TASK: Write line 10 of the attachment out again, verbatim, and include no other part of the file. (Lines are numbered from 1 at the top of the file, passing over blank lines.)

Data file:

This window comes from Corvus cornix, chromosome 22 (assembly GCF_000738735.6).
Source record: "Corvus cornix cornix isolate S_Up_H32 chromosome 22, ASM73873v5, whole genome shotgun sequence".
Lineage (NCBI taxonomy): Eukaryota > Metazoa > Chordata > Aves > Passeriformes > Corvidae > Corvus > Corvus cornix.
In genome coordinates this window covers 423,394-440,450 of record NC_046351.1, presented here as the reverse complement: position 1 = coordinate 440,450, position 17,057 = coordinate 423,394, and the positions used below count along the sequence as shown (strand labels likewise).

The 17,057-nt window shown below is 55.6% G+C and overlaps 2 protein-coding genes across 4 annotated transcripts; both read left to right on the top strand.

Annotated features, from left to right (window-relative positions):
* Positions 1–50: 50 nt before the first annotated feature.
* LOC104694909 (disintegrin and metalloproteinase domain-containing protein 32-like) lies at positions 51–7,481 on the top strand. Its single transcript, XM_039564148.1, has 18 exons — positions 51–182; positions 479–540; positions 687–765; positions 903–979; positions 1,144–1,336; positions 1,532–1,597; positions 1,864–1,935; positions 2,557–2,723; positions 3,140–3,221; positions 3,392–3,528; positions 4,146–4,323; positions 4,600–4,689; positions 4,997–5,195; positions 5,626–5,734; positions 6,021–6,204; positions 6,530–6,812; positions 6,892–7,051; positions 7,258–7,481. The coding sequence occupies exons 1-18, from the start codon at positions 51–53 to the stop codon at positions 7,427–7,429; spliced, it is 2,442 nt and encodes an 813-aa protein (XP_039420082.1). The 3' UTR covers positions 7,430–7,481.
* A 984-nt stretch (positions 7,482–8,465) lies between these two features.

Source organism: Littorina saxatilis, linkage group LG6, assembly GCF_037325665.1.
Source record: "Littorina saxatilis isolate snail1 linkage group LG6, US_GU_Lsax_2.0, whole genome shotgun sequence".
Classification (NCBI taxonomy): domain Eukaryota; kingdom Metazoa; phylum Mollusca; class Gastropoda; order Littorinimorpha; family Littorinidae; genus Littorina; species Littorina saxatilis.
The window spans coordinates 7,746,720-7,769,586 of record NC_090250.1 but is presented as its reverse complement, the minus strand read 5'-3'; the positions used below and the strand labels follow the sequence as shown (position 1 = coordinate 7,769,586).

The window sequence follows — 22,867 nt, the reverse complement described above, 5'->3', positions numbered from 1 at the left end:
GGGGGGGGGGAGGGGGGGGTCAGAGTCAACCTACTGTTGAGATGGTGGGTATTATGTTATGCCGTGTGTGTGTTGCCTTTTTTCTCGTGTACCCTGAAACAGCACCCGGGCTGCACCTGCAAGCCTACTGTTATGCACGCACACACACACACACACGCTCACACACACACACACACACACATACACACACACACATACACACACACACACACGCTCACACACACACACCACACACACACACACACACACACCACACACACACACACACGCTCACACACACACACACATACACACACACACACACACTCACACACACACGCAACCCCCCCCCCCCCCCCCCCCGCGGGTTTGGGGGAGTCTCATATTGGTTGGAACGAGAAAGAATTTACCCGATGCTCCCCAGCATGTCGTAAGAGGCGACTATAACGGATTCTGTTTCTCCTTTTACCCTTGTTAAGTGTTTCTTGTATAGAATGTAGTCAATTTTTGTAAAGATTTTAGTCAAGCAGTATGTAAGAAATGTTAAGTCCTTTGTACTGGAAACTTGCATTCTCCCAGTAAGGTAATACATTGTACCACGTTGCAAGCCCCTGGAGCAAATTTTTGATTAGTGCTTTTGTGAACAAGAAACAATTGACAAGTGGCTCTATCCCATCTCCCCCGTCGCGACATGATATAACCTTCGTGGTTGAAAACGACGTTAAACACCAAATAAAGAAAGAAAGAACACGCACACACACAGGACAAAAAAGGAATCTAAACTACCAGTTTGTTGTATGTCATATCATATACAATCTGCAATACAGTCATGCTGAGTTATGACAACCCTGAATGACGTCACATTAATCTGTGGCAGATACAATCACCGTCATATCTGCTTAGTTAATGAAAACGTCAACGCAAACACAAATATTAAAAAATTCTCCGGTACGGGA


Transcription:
Source organism: Littorina saxatilis, linkage group LG6, assembly GCF_037325665.1.